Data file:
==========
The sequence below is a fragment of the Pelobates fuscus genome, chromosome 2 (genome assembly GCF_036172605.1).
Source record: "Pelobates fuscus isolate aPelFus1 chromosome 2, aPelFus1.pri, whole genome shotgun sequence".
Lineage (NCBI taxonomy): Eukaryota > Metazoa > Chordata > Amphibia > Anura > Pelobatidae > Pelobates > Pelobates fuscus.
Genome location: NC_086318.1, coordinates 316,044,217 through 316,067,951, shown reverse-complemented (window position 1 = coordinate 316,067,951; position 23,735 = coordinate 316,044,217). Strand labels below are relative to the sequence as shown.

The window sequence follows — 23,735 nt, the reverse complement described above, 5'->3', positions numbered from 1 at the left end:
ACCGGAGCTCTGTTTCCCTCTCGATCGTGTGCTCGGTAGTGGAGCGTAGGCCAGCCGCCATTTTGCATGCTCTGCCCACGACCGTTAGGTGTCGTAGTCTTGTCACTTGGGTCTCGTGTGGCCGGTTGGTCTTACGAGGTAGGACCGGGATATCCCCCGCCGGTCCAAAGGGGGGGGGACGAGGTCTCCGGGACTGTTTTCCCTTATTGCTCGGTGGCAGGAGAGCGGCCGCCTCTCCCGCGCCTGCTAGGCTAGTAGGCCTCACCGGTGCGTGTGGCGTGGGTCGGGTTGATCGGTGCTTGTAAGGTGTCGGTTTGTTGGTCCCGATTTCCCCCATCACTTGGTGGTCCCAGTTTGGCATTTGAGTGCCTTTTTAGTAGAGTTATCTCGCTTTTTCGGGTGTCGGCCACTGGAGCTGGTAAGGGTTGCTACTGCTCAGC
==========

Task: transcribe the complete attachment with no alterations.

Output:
The sequence below is a fragment of the Pelobates fuscus genome, chromosome 2 (genome assembly GCF_036172605.1).
Source record: "Pelobates fuscus isolate aPelFus1 chromosome 2, aPelFus1.pri, whole genome shotgun sequence".
Lineage (NCBI taxonomy): Eukaryota > Metazoa > Chordata > Amphibia > Anura > Pelobatidae > Pelobates > Pelobates fuscus.
Genome location: NC_086318.1, coordinates 316,044,217 through 316,067,951, shown reverse-complemented (window position 1 = coordinate 316,067,951; position 23,735 = coordinate 316,044,217). Strand labels below are relative to the sequence as shown.

The window sequence follows — 23,735 nt, the reverse complement described above, 5'->3', positions numbered from 1 at the left end:
ACCGGAGCTCTGTTTCCCTCTCGATCGTGTGCTCGGTAGTGGAGCGTAGGCCAGCCGCCATTTTGCATGCTCTGCCCACGACCGTTAGGTGTCGTAGTCTTGTCACTTGGGTCTCGTGTGGCCGGTTGGTCTTACGAGGTAGGACCGGGATATCCCCCGCCGGTCCAAAGGGGGGGGGACGAGGTCTCCGGGACTGTTTTCCCTTATTGCTCGGTGGCAGGAGAGCGGCCGCCTCTCCCGCGCCTGCTAGGCTAGTAGGCCTCACCGGTGCGTGTGGCGTGGGTCGGGTTGATCGGTGCTTGTAAGGTGTCGGTTTGTTGGTCCCGATTTCCCCCATCACTTGGTGGTCCCAGTTTGGCATTTGAGTGCCTTTTTAGTAGAGTTATCTCGCTTTTTCGGGTGTCGGCCACTGGAGCTGGTAAGGGTTGCTACTGCTCAGC